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Cefazolin Side Effects

For the Consumer

Applies to cefazolin: injection powder for solution, injection solution

Along with its needed effects, cefazolin may cause some unwanted effects. Although not all of these side effects may occur, if they do occur they may need medical attention.

Check with your doctor or nurse immediately if any of the following side effects occur while taking cefazolin:

Rare
  • Bluish color
  • changes in skin color
  • pain
  • swelling of the foot or leg
  • tenderness
Incidence not known
  • Abdominal or stomach cramps or tenderness
  • back, leg, or stomach pains
  • black, tarry stools
  • bleeding gums
  • blistering, peeling, or loosening of the skin
  • bloating
  • blood in the urine or stools
  • bloody or cloudy urine
  • chest pain
  • chills
  • clay-colored stools
  • cloudy urine
  • cough
  • coughing up blood
  • dark urine
  • decrease in urine output or decrease in urine-concentrating ability
  • decreased frequency or amount of urine
  • diarrhea
  • diarrhea, watery and severe, which may also be bloody
  • difficult or painful urination
  • difficulty with breathing or swallowing
  • dizziness
  • excessive muscle tone
  • fast heartbeat
  • feeling of discomfort
  • fever
  • general body swelling
  • general tiredness and weakness
  • headache
  • hives
  • increased blood pressure
  • increased menstrual flow or vaginal bleeding
  • increased thirst
  • inflammation of the joints
  • itching
  • itching of the vagina or genital area
  • joint or muscle pain
  • light-colored stools
  • loss of appetite
  • lower back or side pain
  • muscle aches or stiffness
  • muscle tension or tightness
  • nausea or vomiting
  • nosebleeds
  • pain during sexual intercourse
  • pain, warmth, or burning in the fingers, toes, and legs
  • pale skin
  • paralysis
  • pinpoint red spots on the skin
  • problems with vision or hearing
  • prolonged bleeding from cuts
  • puffiness or swelling of the eyelids or around the eyes, face, lips, or tongue
  • rash
  • red irritated eyes
  • red or black, tarry stools
  • red or dark brown urine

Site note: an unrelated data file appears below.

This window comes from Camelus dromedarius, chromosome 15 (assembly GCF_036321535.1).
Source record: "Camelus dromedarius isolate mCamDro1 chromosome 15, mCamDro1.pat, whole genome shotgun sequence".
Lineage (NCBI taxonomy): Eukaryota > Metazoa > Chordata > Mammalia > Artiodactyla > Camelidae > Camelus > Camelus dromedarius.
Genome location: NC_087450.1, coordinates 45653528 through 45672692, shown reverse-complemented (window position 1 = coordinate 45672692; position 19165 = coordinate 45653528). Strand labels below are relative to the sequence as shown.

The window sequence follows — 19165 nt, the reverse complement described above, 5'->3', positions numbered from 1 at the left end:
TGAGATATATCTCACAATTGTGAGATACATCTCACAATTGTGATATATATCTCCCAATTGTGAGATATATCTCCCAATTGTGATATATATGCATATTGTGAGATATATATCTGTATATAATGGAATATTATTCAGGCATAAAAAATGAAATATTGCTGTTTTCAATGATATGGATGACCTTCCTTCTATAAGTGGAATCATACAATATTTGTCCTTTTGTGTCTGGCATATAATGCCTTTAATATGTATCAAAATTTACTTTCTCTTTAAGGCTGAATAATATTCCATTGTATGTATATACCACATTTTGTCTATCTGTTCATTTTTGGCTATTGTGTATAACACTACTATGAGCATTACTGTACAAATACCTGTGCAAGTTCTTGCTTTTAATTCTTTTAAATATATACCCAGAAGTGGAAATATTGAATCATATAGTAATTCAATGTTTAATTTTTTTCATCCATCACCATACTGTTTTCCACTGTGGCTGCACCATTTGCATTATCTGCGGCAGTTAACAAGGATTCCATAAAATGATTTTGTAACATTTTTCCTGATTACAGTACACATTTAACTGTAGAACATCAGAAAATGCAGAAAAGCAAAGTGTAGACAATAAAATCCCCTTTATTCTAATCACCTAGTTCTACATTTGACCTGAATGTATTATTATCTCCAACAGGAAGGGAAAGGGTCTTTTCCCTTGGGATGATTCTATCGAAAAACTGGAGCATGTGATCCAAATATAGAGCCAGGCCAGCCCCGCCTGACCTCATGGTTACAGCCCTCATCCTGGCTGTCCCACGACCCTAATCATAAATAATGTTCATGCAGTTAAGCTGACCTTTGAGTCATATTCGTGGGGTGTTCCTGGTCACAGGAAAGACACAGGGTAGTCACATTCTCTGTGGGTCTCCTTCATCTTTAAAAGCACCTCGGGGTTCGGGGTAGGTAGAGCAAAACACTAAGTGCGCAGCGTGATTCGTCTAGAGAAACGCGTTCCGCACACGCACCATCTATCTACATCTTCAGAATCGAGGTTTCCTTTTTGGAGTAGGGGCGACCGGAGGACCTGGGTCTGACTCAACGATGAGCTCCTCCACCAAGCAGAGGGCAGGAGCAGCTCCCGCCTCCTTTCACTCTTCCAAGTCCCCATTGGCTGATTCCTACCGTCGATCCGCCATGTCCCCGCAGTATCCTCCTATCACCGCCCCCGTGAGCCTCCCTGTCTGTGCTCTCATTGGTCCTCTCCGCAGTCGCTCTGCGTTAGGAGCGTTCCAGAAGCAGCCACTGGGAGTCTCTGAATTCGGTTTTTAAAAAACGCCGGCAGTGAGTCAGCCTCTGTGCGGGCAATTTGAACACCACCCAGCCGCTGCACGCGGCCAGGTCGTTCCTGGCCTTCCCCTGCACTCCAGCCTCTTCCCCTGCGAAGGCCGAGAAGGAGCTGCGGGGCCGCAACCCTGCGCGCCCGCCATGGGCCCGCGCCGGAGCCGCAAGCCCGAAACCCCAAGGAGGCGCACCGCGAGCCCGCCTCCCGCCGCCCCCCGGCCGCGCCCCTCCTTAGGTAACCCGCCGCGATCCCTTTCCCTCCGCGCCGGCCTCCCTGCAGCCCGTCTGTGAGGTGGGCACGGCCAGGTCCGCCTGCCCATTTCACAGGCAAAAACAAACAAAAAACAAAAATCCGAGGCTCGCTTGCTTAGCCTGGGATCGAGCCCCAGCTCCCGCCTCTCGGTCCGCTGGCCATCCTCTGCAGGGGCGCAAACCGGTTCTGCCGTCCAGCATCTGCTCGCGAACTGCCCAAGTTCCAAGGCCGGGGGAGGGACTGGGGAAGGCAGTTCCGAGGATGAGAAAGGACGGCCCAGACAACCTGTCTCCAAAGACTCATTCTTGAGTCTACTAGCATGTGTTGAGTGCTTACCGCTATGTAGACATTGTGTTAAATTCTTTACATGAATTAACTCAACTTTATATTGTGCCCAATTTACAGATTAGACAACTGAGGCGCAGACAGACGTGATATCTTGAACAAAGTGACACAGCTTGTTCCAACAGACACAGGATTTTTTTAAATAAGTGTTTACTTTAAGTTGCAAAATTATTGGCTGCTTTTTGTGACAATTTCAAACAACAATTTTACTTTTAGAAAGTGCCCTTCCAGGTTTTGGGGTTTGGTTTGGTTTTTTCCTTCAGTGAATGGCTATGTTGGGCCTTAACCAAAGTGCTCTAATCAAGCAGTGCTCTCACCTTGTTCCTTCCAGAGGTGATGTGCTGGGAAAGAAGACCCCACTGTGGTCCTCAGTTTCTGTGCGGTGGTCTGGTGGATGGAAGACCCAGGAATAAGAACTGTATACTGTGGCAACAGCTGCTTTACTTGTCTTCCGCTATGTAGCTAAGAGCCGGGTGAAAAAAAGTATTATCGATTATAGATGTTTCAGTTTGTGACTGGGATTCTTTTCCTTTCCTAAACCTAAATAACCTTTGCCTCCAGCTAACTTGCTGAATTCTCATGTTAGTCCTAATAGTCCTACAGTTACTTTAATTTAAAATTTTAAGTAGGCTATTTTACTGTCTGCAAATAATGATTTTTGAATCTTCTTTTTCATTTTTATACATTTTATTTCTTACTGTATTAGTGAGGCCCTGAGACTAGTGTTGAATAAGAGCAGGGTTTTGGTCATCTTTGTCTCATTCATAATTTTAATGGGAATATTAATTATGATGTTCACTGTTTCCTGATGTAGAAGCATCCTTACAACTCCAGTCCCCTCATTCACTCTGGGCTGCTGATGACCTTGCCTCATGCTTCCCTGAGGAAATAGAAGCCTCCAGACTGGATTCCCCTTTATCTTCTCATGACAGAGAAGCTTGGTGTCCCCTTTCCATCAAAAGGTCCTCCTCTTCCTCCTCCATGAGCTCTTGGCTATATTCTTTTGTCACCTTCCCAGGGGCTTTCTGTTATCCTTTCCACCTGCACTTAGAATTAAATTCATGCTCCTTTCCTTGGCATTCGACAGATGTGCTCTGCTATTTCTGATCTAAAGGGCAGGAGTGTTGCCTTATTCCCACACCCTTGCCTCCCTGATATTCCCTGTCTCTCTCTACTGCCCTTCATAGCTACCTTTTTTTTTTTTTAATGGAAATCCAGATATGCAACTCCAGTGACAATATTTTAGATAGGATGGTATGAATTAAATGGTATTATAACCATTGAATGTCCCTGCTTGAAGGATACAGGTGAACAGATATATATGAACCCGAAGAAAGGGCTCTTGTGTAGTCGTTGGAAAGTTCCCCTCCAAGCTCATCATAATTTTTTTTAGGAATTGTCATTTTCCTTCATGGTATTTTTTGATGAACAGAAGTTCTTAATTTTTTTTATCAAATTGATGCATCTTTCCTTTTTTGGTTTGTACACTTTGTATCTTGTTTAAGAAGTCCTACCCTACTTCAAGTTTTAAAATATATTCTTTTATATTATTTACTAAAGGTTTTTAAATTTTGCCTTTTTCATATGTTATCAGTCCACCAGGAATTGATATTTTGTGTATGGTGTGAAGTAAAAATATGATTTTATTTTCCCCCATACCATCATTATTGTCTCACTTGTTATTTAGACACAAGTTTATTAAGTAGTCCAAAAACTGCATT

• red skin lesions, often with a purple center
  • red, irritated eyes
  • restlessness
  • seizures
  • skin rash
  • sore throat
  • sores, ulcers, or white spots on the lips or in the mouth
  • stomach cramps
  • sudden decrease in the amount of urine
  • swelling of the face, fingers, or lower legs
  • swollen lymph glands
  • swollen or painful glands
  • thick, white vaginal discharge with no odor or with a mild odor
  • tightness in the chest
  • trouble sitting still
  • troubled breathing
  • unpleasant breath odor
  • unusual bleeding or bruising
  • unusual tiredness or weakness
  • unusual weight loss
  • upper right abdominal pain
  • vomiting
  • vomiting of blood
  • weight gain
  • wheezing
  • yellowing of the eyes or skin

Some side effects of cefazolin may occur that usually do not need medical attention. These side effects may go away during treatment as your body adjusts to the medicine. Also, your health care professional may be able to tell you about ways to prevent or reduce some of these side effects. Check with your health care professional if any of the following side effects continue or are bothersome or if you have any questions about them:

Incidence not known
  • Bleeding, blistering, burning, coldness, discoloration of the skin, feeling of pressure, hives, infection, inflammation, itching, lumps, numbness, pain, rash, redness, scarring, soreness, stinging, swelling, tenderness, tingling, ulceration, or warmth at the injection site
  • hives or welts
  • redness of the skin
  • sore mouth or tongue
  • weight loss
  • white patches in the mouth, tongue, or throat

For Healthcare Professionals

Applies to cefazolin: injectable powder for injection, injectable solution, intravenous solution

Gastrointestinal

Common (1% to 10%): Diarrhea, vomiting, nausea
Uncommon (0.1% to 1%): Oral candidiasis (oral thrush)
Very rare (less than 0.01%): Anal pruritus, pseudomembranous colitis
Frequency not reported: Mouth ulcers, abdominal/stomach cramps, epigastric pain, heartburn, flatus, Clostridium difficile-associated diarrhea, colitis

Cephalosporin-class:
Frequency not reported: Colitis, abdominal pain[Ref]

Diarrhea, nausea, vomiting, and loss of appetite were usually of moderate severity and frequently resolved during or after therapy.

Oral candidiasis has been reported during prolonged therapy.

The onset of pseudomembranous colitis symptoms has been reported during or after antibacterial therapy.[Ref]

Metabolic

Common (1% to 10%): Loss of appetite
Rare (0.01% to 0.1%): Increased blood glucose level/hyperglycemia, decreased blood glucose level/hypoglycemia